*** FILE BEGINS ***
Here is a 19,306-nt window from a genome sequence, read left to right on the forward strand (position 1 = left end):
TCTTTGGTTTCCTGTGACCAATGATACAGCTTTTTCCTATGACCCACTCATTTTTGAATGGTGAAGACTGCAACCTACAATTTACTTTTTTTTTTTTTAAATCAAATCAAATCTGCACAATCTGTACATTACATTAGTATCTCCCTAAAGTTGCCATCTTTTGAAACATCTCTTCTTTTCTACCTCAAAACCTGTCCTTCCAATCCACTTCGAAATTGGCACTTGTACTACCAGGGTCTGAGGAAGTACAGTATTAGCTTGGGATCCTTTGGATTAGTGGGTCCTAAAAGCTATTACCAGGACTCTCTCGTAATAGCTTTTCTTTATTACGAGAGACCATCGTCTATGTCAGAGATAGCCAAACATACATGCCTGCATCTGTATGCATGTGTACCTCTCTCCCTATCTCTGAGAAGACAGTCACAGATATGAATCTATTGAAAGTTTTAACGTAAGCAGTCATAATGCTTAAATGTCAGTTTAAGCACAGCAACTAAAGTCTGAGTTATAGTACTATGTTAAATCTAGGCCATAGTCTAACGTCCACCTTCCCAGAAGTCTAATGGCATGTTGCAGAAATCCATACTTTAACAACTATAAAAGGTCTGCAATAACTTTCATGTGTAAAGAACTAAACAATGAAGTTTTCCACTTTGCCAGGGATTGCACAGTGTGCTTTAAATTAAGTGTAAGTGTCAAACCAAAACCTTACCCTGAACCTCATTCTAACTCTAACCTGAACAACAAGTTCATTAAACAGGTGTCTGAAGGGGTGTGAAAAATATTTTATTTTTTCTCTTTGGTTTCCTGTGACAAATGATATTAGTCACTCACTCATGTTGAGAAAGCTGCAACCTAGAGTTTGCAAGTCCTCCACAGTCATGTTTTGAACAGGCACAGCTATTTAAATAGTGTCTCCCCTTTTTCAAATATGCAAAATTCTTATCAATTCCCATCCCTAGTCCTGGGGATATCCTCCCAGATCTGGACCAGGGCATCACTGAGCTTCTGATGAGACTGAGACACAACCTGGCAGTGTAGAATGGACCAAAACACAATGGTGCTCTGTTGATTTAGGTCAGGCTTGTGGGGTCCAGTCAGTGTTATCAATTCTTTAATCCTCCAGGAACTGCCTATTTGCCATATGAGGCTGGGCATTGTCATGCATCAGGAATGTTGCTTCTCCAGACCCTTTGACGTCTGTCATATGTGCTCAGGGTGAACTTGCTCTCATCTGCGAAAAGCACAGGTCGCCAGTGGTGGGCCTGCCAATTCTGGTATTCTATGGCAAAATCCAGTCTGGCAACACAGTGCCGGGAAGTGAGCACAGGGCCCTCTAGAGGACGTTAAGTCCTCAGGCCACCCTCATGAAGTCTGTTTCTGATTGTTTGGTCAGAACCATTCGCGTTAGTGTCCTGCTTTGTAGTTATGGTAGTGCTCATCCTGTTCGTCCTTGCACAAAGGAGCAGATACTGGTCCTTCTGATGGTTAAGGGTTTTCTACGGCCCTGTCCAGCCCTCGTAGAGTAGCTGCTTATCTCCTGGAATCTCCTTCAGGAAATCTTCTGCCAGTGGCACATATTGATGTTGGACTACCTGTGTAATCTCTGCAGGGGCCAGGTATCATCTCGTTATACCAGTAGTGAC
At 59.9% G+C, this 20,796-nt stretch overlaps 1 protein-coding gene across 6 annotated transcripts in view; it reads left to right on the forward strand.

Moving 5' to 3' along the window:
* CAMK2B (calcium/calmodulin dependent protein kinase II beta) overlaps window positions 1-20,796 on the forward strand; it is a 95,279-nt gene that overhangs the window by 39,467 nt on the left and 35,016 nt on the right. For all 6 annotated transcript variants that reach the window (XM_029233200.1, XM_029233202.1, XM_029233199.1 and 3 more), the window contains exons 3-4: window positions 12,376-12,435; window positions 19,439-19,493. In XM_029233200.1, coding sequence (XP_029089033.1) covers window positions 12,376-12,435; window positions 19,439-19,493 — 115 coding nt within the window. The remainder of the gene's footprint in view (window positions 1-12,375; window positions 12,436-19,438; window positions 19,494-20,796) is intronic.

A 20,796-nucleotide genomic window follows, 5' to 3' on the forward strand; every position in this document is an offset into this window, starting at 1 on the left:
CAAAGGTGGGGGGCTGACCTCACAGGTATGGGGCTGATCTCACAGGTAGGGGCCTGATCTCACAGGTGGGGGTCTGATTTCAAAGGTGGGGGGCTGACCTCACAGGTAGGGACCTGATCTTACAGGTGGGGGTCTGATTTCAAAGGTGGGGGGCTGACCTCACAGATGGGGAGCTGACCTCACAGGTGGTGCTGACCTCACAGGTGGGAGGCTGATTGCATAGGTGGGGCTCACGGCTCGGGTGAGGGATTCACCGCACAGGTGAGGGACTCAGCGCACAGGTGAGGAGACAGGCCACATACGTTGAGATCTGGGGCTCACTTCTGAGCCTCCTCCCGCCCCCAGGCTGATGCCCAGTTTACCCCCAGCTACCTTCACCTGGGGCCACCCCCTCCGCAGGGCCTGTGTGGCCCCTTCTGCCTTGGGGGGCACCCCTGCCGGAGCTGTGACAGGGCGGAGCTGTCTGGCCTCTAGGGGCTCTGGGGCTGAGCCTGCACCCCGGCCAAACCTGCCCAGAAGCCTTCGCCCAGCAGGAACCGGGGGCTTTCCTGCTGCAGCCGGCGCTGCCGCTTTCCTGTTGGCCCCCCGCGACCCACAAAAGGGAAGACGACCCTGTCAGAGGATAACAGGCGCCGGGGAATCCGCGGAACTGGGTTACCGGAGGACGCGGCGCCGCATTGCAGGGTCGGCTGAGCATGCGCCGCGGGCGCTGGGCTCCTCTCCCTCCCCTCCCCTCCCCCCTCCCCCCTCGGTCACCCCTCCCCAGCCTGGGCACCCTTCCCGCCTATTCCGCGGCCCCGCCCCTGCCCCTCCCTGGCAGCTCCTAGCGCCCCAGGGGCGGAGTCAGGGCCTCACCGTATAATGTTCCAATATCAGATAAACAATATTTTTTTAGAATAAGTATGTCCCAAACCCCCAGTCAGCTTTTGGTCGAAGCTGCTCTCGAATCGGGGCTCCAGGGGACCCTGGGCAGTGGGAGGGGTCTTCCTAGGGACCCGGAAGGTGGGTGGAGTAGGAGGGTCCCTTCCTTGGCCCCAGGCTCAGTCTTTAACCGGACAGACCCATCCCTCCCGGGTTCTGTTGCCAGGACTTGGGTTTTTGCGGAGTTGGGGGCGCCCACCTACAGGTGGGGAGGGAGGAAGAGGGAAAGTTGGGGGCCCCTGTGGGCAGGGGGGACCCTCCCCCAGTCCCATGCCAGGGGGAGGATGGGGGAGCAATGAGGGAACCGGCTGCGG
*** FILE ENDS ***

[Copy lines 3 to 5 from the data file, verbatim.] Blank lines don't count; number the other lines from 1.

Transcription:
At 59.9% G+C, this 20,796-nt stretch overlaps 1 protein-coding gene across 6 annotated transcripts in view; it reads left to right on the forward strand.

Moving 5' to 3' along the window:
* CAMK2B (calcium/calmodulin dependent protein kinase II beta) overlaps window positions 1-20,796 on the forward strand; it is a 95,279-nt gene that overhangs the window by 39,467 nt on the left and 35,016 nt on the right. For all 6 annotated transcript variants that reach the window (XM_029233200.1, XM_029233202.1, XM_029233199.1 and 3 more), the window contains exons 3-4: window positions 12,376-12,435; window positions 19,439-19,493. In XM_029233200.1, coding sequence (XP_029089033.1) covers window positions 12,376-12,435; window positions 19,439-19,493 — 115 coding nt within the window. The remainder of the gene's footprint in view (window positions 1-12,375; window positions 12,436-19,438; window positions 19,494-20,796) is intronic.